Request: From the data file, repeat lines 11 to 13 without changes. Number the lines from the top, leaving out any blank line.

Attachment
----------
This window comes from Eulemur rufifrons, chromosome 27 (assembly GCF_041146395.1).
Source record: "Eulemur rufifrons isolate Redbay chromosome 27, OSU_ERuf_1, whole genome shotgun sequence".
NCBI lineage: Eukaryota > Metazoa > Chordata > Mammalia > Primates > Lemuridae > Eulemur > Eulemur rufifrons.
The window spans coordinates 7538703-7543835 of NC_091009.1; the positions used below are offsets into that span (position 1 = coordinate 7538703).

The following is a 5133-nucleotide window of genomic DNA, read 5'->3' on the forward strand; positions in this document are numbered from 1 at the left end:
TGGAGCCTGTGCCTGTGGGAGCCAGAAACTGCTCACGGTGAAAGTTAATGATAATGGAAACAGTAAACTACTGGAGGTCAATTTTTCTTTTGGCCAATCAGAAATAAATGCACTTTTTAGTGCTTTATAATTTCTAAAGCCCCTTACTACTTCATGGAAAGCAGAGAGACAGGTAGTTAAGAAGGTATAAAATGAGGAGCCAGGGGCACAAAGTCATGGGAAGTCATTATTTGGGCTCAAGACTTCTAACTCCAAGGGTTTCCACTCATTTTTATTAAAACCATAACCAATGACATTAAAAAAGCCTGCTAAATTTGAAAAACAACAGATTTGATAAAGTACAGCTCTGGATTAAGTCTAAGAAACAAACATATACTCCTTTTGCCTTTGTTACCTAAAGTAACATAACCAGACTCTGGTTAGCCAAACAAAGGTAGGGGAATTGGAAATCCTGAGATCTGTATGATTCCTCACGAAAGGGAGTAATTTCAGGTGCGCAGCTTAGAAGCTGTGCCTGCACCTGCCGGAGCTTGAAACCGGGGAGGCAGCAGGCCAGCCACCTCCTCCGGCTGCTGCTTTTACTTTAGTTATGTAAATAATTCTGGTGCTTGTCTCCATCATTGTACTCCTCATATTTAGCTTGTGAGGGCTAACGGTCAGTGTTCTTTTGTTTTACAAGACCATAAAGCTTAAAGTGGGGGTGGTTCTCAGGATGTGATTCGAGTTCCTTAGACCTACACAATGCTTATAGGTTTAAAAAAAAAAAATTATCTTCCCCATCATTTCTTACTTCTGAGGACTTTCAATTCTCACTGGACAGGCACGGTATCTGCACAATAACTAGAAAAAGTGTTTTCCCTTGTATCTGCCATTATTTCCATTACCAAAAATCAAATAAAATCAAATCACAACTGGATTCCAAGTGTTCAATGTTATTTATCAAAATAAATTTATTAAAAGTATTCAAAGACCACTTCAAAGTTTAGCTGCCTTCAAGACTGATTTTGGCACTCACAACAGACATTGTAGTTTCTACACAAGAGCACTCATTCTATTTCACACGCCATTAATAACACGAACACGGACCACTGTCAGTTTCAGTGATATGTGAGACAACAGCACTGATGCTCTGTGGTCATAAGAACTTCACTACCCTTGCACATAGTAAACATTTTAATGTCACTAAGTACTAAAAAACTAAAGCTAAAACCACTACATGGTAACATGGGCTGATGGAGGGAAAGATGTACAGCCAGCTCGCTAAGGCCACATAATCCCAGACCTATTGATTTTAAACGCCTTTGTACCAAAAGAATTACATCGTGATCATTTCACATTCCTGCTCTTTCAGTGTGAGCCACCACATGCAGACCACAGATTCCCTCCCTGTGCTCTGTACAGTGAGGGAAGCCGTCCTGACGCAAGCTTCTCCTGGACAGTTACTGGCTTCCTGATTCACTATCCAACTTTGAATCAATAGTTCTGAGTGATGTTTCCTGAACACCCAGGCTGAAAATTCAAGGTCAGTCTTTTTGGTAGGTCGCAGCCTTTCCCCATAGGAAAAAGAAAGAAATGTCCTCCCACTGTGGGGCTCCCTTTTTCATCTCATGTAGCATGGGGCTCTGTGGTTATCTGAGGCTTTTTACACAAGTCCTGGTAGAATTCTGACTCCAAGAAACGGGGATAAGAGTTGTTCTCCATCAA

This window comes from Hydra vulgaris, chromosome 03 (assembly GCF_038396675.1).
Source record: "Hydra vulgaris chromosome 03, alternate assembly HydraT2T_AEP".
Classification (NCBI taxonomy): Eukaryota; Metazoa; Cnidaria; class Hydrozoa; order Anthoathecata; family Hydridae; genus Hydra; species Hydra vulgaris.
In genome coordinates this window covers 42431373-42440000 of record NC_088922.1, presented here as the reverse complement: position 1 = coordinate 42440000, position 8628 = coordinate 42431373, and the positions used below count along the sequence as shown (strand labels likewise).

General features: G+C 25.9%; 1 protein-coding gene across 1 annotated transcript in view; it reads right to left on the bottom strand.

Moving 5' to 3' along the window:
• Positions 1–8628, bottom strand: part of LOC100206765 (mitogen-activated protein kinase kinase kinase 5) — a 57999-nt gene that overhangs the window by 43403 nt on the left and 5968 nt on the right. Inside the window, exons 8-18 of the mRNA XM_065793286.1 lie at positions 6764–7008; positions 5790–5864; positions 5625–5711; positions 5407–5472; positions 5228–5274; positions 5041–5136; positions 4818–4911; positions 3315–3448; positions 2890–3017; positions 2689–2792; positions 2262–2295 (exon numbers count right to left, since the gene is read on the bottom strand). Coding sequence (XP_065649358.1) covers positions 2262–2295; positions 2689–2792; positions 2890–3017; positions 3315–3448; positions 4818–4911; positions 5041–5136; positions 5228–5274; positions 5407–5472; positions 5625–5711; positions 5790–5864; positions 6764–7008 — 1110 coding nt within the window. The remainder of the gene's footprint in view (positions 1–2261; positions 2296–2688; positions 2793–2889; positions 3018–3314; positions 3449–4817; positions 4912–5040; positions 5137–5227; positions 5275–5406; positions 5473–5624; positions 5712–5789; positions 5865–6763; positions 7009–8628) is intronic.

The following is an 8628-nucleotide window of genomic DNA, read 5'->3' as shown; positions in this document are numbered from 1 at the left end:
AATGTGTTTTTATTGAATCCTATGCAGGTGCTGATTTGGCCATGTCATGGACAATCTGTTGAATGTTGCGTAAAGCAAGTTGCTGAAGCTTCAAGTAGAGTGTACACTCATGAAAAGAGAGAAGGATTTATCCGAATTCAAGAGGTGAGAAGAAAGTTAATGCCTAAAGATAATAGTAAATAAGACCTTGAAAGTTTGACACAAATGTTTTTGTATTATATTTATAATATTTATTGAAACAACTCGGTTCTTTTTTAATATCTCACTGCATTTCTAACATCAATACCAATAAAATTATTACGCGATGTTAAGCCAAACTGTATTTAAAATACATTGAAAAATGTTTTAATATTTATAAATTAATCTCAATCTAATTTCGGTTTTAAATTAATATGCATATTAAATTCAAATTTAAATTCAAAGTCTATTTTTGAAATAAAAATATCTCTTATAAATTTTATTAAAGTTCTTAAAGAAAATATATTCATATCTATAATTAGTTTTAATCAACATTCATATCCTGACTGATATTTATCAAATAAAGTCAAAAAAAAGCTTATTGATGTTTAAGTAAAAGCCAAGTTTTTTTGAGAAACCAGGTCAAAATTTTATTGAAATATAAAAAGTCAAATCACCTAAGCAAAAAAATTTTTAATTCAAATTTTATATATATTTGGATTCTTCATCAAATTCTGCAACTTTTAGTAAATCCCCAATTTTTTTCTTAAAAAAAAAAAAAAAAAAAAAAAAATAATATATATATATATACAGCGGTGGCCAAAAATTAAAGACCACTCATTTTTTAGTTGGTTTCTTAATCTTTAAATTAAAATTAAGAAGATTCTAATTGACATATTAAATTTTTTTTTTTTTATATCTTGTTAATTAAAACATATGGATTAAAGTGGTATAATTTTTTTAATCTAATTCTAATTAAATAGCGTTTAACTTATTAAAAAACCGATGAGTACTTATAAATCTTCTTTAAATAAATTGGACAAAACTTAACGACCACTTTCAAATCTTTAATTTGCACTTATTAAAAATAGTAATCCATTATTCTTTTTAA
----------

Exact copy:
General features: G+C 25.9%; 1 protein-coding gene across 1 annotated transcript in view; it reads right to left on the bottom strand.

Moving 5' to 3' along the window:
• Positions 1–8628, bottom strand: part of LOC100206765 (mitogen-activated protein kinase kinase kinase 5) — a 57999-nt gene that overhangs the window by 43403 nt on the left and 5968 nt on the right. Inside the window, exons 8-18 of the mRNA XM_065793286.1 lie at positions 6764–7008; positions 5790–5864; positions 5625–5711; positions 5407–5472; positions 5228–5274; positions 5041–5136; positions 4818–4911; positions 3315–3448; positions 2890–3017; positions 2689–2792; positions 2262–2295 (exon numbers count right to left, since the gene is read on the bottom strand). Coding sequence (XP_065649358.1) covers positions 2262–2295; positions 2689–2792; positions 2890–3017; positions 3315–3448; positions 4818–4911; positions 5041–5136; positions 5228–5274; positions 5407–5472; positions 5625–5711; positions 5790–5864; positions 6764–7008 — 1110 coding nt within the window. The remainder of the gene's footprint in view (positions 1–2261; positions 2296–2688; positions 2793–2889; positions 3018–3314; positions 3449–4817; positions 4912–5040; positions 5137–5227; positions 5275–5406; positions 5473–5624; positions 5712–5789; positions 5865–6763; positions 7009–8628) is intronic.